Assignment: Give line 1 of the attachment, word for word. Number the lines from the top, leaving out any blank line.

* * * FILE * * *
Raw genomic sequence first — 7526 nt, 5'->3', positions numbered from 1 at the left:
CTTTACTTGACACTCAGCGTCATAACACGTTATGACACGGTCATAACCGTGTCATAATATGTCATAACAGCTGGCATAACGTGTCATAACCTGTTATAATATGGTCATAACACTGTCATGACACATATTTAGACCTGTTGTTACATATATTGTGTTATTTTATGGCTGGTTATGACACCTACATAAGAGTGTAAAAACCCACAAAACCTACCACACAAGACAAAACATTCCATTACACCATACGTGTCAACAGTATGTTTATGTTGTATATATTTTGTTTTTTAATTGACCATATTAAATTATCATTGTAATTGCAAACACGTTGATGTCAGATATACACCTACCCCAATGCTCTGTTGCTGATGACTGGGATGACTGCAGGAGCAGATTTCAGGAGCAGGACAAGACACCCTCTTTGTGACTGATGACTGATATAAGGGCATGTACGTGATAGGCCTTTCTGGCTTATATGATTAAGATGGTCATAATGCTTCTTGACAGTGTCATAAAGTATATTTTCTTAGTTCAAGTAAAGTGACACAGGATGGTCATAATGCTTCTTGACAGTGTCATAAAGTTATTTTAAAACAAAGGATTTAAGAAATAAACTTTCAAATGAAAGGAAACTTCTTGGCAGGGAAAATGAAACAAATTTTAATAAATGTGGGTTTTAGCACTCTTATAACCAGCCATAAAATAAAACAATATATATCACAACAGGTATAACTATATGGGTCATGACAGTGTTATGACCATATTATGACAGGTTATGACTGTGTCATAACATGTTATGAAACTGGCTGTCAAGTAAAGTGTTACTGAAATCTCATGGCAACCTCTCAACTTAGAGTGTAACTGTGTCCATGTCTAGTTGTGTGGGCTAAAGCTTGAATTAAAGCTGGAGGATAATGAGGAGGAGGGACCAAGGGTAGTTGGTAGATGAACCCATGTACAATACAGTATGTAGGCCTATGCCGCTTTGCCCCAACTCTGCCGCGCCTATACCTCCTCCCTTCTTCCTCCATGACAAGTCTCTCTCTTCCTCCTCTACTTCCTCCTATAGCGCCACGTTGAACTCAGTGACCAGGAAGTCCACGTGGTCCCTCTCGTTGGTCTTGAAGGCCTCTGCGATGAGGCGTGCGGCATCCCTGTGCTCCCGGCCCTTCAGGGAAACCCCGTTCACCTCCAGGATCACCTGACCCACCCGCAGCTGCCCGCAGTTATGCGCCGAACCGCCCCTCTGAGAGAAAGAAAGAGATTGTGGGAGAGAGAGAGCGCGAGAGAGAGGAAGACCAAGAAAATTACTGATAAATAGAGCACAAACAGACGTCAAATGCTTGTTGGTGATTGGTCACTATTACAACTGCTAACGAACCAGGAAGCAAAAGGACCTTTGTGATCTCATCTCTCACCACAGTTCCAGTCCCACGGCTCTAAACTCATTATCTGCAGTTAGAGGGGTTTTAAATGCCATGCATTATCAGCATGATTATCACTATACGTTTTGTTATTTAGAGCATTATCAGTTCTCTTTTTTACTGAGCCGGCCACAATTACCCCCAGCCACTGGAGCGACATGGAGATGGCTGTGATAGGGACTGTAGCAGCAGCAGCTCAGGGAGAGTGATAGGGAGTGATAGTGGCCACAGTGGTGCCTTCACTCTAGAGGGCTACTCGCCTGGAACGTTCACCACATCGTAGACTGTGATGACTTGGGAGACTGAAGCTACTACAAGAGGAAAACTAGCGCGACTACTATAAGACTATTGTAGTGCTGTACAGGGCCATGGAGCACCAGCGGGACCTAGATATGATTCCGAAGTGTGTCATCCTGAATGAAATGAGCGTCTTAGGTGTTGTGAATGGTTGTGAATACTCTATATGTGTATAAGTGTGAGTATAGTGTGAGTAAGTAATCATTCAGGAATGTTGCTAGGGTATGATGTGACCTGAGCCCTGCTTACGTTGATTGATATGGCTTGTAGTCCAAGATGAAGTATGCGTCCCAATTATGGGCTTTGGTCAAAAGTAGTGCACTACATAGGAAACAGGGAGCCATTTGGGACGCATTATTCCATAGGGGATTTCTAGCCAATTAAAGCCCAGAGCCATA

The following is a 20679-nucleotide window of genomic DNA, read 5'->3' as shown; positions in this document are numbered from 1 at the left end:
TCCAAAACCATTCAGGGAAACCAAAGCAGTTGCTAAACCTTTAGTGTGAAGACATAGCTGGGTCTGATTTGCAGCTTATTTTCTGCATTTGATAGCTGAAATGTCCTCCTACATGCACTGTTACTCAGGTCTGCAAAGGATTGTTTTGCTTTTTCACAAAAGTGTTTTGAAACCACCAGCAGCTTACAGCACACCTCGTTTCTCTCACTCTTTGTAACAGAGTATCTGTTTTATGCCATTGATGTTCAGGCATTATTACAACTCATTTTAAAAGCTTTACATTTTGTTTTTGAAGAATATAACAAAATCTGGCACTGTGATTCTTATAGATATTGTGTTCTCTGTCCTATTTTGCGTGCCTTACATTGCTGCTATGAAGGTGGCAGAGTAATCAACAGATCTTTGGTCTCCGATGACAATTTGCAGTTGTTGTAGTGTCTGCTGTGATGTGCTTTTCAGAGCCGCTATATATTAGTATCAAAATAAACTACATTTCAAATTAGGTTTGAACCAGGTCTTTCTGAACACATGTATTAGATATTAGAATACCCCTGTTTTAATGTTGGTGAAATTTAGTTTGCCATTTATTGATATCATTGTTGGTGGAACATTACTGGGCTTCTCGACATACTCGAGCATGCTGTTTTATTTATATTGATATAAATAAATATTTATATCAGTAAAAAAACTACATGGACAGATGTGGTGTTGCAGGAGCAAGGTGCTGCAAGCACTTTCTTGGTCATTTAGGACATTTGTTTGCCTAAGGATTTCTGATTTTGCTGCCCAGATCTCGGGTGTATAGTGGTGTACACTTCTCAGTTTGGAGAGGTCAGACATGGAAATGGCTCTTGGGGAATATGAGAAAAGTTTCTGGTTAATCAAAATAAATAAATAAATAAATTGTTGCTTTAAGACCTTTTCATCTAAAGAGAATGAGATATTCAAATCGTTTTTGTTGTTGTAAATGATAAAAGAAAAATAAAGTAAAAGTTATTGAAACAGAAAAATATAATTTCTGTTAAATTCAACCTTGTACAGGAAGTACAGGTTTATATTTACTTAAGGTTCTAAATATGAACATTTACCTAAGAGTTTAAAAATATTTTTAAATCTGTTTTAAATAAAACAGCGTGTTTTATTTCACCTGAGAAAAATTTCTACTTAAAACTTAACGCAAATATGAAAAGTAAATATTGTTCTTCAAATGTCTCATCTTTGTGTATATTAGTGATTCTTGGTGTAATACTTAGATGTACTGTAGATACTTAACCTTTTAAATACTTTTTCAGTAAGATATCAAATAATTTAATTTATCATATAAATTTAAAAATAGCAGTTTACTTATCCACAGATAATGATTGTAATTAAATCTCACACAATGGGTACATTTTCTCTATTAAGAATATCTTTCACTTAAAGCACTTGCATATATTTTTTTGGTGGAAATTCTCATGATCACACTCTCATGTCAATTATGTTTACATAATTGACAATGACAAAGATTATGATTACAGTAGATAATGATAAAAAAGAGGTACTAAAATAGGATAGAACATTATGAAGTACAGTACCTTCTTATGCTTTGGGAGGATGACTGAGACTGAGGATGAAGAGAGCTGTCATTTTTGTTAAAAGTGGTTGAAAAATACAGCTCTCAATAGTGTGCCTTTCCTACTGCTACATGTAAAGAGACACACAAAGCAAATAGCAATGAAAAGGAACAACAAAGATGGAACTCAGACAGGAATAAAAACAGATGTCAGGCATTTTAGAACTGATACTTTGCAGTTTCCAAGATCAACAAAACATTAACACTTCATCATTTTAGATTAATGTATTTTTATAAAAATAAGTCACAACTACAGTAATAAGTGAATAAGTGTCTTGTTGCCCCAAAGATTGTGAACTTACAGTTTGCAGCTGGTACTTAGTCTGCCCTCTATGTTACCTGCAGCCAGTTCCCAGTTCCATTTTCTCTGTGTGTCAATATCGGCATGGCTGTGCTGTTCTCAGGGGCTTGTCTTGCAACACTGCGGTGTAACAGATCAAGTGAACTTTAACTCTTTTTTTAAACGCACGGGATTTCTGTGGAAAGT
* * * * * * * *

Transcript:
Raw genomic sequence first — 7526 nt, 5'->3', positions numbered from 1 at the left: